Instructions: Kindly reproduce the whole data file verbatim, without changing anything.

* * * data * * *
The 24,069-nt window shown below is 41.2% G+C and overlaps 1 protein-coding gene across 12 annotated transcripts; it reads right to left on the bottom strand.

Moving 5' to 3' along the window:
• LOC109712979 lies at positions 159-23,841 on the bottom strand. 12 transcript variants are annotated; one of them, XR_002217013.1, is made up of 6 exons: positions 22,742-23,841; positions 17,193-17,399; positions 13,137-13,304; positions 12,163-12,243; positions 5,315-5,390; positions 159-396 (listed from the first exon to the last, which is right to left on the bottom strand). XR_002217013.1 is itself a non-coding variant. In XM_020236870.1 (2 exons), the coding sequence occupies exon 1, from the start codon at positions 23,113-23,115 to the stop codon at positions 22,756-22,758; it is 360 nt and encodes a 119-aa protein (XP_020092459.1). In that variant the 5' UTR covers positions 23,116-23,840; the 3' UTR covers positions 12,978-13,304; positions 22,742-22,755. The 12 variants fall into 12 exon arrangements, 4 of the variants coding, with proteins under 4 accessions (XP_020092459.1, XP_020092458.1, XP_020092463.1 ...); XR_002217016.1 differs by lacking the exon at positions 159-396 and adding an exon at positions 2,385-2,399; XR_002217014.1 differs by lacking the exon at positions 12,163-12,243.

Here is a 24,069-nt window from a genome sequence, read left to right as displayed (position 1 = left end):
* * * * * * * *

The 24,069-nt window shown below is 41.2% G+C and overlaps 1 protein-coding gene across 12 annotated transcripts; it reads right to left on the bottom strand.

Moving 5' to 3' along the window:
• LOC109712979 lies at positions 159-23,841 on the bottom strand. 12 transcript variants are annotated; one of them, XR_002217013.1, is made up of 6 exons: positions 22,742-23,841; positions 17,193-17,399; positions 13,137-13,304; positions 12,163-12,243; positions 5,315-5,390; positions 159-396 (listed from the first exon to the last, which is right to left on the bottom strand). XR_002217013.1 is itself a non-coding variant. In XM_020236870.1 (2 exons), the coding sequence occupies exon 1, from the start codon at positions 23,113-23,115 to the stop codon at positions 22,756-22,758; it is 360 nt and encodes a 119-aa protein (XP_020092459.1). In that variant the 5' UTR covers positions 23,116-23,840; the 3' UTR covers positions 12,978-13,304; positions 22,742-22,755. The 12 variants fall into 12 exon arrangements, 4 of the variants coding, with proteins under 4 accessions (XP_020092459.1, XP_020092458.1, XP_020092463.1 ...); XR_002217016.1 differs by lacking the exon at positions 159-396 and adding an exon at positions 2,385-2,399; XR_002217014.1 differs by lacking the exon at positions 12,163-12,243.

Here is a 24,069-nt window from a genome sequence, read left to right as displayed (position 1 = left end):